"There's clearly a lot of activity that's going on," he relates. "If you think of consumers individually, the banks, whether it's data or technology or even the process or the people -- they still operate in silos." And those silos stand in the way of obtaining a view of the customer akin to what Capco's Small described as a single version of the truth.
And to Caldwell, this is the real problem. The age-old issue of separating products and channels is a greater weakness than ever under the supervision of the Consumer Financial Protection Bureau. The CFPB, by its nature, he suggests, won't weigh one channel against the next, or one consumer's interaction with one product versus that same consumer's interaction with another. No matter how many products a bank offers, under whatever terms or configurations or add-ons, it all comes back to understanding a customer's interaction with those products and relationship with the bank -- across all channels.
"What we're seeing is some organizations come in and say, 'Hey, we have one customer -- if we continue to run these channels individually, we're impacting the cutomer experience,' " Caldwell explains. "You can't gain enterprise efficiencies by not managing all channels together."
According to LECG's Ruckh, the first step in aligning data, streamlining processes and having a single version of the truth to report to government regulators is as simple as reflecting on the old adage, "The customer comes first." "Somewhere it has to come back to client service," he says.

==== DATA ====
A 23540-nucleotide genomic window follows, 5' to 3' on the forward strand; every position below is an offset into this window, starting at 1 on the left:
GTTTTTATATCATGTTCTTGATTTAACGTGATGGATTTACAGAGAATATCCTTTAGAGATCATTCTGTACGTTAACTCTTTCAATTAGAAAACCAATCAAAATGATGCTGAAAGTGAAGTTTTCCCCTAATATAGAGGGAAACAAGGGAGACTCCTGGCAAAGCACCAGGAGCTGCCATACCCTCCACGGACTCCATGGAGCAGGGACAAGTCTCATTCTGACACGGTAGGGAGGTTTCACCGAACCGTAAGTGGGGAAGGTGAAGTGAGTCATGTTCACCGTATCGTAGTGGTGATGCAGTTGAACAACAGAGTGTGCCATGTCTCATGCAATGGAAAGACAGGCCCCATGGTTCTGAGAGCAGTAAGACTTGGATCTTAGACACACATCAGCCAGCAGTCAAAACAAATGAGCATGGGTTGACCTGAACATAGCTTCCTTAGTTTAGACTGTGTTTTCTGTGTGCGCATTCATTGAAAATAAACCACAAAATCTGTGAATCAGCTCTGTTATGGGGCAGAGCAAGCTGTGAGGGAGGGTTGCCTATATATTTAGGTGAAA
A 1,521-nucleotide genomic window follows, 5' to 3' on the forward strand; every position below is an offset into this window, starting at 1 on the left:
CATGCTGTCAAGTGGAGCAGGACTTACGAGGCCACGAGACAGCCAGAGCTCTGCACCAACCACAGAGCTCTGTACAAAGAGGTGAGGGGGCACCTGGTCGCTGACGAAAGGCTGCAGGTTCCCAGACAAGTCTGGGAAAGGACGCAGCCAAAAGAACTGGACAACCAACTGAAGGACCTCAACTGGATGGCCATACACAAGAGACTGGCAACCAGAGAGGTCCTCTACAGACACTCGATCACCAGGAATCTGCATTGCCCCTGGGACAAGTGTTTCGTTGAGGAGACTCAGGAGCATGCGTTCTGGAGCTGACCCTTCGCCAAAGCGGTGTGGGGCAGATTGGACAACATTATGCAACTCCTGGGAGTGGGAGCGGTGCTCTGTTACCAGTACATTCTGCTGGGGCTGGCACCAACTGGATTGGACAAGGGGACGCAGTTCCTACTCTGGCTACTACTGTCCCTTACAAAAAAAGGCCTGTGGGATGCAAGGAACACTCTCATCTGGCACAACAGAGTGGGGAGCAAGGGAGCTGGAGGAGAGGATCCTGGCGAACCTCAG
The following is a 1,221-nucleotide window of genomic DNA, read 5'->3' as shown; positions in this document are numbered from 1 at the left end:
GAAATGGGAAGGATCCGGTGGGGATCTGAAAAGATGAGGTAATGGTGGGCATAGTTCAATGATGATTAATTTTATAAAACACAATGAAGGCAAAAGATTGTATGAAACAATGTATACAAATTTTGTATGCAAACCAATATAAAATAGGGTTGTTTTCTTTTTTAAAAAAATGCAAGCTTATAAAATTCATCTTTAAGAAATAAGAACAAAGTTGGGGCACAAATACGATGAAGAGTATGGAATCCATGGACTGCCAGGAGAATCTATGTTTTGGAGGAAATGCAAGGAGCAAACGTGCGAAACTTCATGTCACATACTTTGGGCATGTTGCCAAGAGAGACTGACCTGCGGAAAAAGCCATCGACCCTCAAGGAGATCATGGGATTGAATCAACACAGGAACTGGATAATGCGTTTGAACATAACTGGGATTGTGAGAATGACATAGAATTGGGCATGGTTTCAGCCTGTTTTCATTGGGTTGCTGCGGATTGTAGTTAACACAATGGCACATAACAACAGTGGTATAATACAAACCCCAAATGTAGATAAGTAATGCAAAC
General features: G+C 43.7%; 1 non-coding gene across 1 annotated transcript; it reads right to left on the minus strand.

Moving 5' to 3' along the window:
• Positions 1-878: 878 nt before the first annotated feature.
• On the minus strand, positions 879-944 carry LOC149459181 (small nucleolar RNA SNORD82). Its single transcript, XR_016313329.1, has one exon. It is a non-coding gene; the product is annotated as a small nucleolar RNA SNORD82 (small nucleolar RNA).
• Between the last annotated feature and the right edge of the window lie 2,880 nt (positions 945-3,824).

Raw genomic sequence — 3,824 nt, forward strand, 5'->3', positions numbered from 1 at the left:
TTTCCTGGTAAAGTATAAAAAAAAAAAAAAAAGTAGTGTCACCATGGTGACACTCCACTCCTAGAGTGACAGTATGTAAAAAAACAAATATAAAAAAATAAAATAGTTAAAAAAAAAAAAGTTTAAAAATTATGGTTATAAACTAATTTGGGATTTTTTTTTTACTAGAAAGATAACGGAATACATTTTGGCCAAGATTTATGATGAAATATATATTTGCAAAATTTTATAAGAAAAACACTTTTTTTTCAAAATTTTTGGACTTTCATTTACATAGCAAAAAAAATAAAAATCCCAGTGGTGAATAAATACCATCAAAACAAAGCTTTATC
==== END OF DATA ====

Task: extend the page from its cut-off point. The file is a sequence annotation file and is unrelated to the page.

"Once you can centralize it on a client, then the Consumer Financial Protection Bureau is going to get all their information and you know everything about the client. Therefore, you match up," Ruckh adds. "To me, it all swings back together."
All of this has upped the urgency among banks to get data management right. From a bank perspective, data rationalizaton and analytics can help build a clear picture of the customer and how the customer interacts with the bank's various products. Reporting to the CFPB simply adds an incentive to get it right.
"The drivers of the past continue to exist today," Capco's Small says. "[The CFPB] is just an incremental driver that's going to force data rationalization to become more of a front runner in terms of IT spend. It's a significant push, data rationalization -- some can argue that it's been listed as one of the top five or top 10 priorities of large financial institutions for the last 10 years."
The banks that ultimately are most successful will be those with a clear vision from leadership that dictates the reporting requirements of the CFPB are met with an organized strategy and data that points to a single version of the truth. "While the analytics may be rudimentary or basic to the silo or the specific line of business, it's much more difficult for the organization as an enterprise to produce, understand and mobilize itself around that information," Caldwell explains. "Clearly I think the business is going to drive the conversation because they are going to be the ones that organize what it is that needs to be done."
Depending on the size of the organization, that could translate to several different technology approaches, he adds. But at every level the threat of new regulation also could mean an opportunity for IT to sunset legacy systems and modernize the ways a bank does business from a technology perspective. "This actually gives them an opportunity to get it right," Caldwell says.